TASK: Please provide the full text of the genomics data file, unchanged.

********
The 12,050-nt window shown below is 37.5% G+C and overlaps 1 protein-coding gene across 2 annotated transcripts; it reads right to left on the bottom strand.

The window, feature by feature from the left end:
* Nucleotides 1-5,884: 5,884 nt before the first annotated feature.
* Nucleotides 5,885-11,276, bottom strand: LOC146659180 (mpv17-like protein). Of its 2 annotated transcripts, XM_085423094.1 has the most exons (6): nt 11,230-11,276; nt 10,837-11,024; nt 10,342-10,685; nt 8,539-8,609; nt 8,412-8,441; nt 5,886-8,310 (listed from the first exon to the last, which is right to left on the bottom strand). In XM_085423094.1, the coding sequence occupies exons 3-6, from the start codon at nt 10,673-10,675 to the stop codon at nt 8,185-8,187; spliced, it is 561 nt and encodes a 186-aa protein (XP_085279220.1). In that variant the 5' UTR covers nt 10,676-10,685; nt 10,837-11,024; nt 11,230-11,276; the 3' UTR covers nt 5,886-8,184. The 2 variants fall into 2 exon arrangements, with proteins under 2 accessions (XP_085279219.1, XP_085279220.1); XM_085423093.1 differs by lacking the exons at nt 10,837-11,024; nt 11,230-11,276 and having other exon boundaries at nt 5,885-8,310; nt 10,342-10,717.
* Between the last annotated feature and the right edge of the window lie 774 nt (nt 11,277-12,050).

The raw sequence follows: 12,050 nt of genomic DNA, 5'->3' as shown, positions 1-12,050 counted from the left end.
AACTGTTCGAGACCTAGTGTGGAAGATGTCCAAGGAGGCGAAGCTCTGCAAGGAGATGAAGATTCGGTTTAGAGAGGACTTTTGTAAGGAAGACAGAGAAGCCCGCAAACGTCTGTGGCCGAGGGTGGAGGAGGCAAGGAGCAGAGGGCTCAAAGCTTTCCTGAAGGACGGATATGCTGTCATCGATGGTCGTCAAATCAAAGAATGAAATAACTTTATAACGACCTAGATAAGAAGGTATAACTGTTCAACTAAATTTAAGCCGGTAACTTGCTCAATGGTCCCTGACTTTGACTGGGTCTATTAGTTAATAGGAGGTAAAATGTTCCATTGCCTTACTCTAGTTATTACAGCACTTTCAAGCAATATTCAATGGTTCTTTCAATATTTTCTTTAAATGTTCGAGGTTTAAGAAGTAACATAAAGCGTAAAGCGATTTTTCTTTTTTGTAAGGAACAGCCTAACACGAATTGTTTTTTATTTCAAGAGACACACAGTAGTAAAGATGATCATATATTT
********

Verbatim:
The 12,050-nt window shown below is 37.5% G+C and overlaps 1 protein-coding gene across 2 annotated transcripts; it reads right to left on the bottom strand.

The window, feature by feature from the left end:
* Nucleotides 1-5,884: 5,884 nt before the first annotated feature.
* Nucleotides 5,885-11,276, bottom strand: LOC146659180 (mpv17-like protein). Of its 2 annotated transcripts, XM_085423094.1 has the most exons (6): nt 11,230-11,276; nt 10,837-11,024; nt 10,342-10,685; nt 8,539-8,609; nt 8,412-8,441; nt 5,886-8,310 (listed from the first exon to the last, which is right to left on the bottom strand). In XM_085423094.1, the coding sequence occupies exons 3-6, from the start codon at nt 10,673-10,675 to the stop codon at nt 8,185-8,187; spliced, it is 561 nt and encodes a 186-aa protein (XP_085279220.1). In that variant the 5' UTR covers nt 10,676-10,685; nt 10,837-11,024; nt 11,230-11,276; the 3' UTR covers nt 5,886-8,184. The 2 variants fall into 2 exon arrangements, with proteins under 2 accessions (XP_085279219.1, XP_085279220.1); XM_085423093.1 differs by lacking the exons at nt 10,837-11,024; nt 11,230-11,276 and having other exon boundaries at nt 5,885-8,310; nt 10,342-10,717.
* Between the last annotated feature and the right edge of the window lie 774 nt (nt 11,277-12,050).

The raw sequence follows: 12,050 nt of genomic DNA, 5'->3' as shown, positions 1-12,050 counted from the left end.
AACTGTTCGAGACCTAGTGTGGAAGATGTCCAAGGAGGCGAAGCTCTGCAAGGAGATGAAGATTCGGTTTAGAGAGGACTTTTGTAAGGAAGACAGAGAAGCCCGCAAACGTCTGTGGCCGAGGGTGGAGGAGGCAAGGAGCAGAGGGCTCAAAGCTTTCCTGAAGGACGGATATGCTGTCATCGATGGTCGTCAAATCAAAGAATGAAATAACTTTATAACGACCTAGATAAGAAGGTATAACTGTTCAACTAAATTTAAGCCGGTAACTTGCTCAATGGTCCCTGACTTTGACTGGGTCTATTAGTTAATAGGAGGTAAAATGTTCCATTGCCTTACTCTAGTTATTACAGCACTTTCAAGCAATATTCAATGGTTCTTTCAATATTTTCTTTAAATGTTCGAGGTTTAAGAAGTAACATAAAGCGTAAAGCGATTTTTCTTTTTTGTAAGGAACAGCCTAACACGAATTGTTTTTTATTTCAAGAGACACACAGTAGTAAAGATGATCATATATTT